Everything in its place,
Or maybe the trash
Where it will be drained
The plaything of rats
And millennia of decay.
Hundreds of wingnuts
(and myriad bolts which seem inexplicably to not fit them)
Padocks forever clenched,
Combinations maybe written on a notepaper
In a distant school
in a far away grade
By children who are ours only in that they once were.
And brads – we keep brads
Not having the kind of art hung with much more
This might have held a terrible print
Or a framed work of art
By a fifth-grader who now is learning to drive.
It doesn’t have the paint or the canvas
Only the plaster from which
It was ripped.
The batteries and the extra screwdrivers
Are easy to sort out.
The tape seems to have ensnared
Hundreds of tiny screws and paperclips
The dirt of the garage floor.
And maybe the glitter from that
Halloween when she was a princess
Or an 80s glam rocker.
How do we sort that out?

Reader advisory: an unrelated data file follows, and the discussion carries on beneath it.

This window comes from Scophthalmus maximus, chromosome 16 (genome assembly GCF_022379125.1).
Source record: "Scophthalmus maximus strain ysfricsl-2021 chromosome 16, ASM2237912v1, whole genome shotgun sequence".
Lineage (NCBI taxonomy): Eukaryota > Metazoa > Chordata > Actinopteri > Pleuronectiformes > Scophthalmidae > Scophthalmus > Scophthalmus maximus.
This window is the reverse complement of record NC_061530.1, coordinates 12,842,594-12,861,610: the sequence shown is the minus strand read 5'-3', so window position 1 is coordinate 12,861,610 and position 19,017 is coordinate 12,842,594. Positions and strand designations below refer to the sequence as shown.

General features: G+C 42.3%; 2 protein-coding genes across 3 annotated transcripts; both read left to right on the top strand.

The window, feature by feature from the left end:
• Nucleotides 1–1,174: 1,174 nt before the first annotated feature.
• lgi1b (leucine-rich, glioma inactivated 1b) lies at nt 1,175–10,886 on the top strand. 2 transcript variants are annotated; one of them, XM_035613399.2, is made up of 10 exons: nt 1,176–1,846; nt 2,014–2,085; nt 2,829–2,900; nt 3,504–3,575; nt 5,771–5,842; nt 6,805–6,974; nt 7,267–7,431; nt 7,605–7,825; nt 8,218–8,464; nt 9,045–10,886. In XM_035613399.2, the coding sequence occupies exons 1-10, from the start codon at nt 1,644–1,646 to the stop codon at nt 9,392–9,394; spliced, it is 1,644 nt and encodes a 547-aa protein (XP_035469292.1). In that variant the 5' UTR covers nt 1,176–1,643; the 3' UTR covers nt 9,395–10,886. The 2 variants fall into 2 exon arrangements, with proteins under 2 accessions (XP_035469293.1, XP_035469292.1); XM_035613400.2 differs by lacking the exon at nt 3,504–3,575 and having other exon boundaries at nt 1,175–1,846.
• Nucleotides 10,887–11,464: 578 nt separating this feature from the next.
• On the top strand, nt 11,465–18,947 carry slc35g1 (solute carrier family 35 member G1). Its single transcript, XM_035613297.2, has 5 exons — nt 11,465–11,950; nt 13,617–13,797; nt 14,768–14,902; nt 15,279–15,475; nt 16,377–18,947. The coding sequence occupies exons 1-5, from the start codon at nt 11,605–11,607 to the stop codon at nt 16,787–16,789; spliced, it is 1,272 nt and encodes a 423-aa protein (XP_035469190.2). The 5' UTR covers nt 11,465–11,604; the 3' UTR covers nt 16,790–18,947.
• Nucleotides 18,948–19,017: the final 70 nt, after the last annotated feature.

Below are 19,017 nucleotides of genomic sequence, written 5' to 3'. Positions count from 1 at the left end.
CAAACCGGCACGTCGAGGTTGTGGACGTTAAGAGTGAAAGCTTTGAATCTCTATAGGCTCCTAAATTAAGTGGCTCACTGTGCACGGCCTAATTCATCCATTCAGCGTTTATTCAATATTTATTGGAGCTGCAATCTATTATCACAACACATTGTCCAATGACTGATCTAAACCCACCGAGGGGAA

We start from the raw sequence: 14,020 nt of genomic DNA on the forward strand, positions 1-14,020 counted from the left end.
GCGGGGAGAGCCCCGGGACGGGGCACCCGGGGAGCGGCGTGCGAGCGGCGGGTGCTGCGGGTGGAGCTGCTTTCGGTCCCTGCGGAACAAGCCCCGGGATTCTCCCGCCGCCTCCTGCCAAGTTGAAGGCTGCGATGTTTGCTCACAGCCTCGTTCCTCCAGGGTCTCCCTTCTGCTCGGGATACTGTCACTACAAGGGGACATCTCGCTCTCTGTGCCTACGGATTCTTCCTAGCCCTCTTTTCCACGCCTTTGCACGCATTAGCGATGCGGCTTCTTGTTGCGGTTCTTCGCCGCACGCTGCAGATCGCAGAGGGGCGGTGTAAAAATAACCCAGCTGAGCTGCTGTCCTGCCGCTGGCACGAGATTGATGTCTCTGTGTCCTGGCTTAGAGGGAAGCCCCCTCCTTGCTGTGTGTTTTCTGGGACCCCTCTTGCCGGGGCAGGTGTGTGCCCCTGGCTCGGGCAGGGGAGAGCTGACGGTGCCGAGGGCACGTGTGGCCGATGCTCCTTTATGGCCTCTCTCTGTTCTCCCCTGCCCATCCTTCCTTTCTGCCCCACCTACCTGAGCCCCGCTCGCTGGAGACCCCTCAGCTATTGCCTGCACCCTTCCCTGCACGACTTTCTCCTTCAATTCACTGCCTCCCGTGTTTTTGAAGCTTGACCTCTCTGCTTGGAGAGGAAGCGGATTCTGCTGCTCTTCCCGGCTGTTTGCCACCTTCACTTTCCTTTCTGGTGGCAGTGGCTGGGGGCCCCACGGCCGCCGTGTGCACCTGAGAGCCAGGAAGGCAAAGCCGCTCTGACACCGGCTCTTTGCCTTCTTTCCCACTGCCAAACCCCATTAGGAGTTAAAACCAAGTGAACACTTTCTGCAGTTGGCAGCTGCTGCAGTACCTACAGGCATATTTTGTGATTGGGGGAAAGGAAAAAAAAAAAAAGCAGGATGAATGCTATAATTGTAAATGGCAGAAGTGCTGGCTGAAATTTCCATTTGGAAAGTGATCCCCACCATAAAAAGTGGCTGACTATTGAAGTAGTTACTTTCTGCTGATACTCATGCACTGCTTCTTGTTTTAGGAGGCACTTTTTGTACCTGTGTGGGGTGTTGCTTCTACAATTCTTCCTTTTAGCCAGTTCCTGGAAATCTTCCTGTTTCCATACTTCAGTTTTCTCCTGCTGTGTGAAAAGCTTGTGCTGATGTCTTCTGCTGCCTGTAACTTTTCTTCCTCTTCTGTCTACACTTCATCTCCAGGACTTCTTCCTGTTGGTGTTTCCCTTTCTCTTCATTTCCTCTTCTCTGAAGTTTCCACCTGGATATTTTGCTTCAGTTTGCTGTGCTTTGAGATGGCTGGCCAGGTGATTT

Do we keep the extra bulbs for the Christmas light string
(have we ever replaced a bulb?
Or do we just plan to,
Standing in the aisle,
Buying new sets, three-for-two)
And if we don’t – keep them – do we lose the
Tree and gifts and the pleasure we shared
Watching the kids
Open gifts we couldn’t afford,
Whose spare parts litter the floor in front of us.
It all fades away and someday,
You shudder to think,
Is gone. And your child or a stranger will
Sweep the concrete, throw away the extra blades
And the vast supply of cheap pens
Into reinforced, black 30-gallon trash bags.
Along with empty film canisters which
Held what you or at least your grandparents
Thought were memories.
But we are memories.
And the garage needs to be sorted.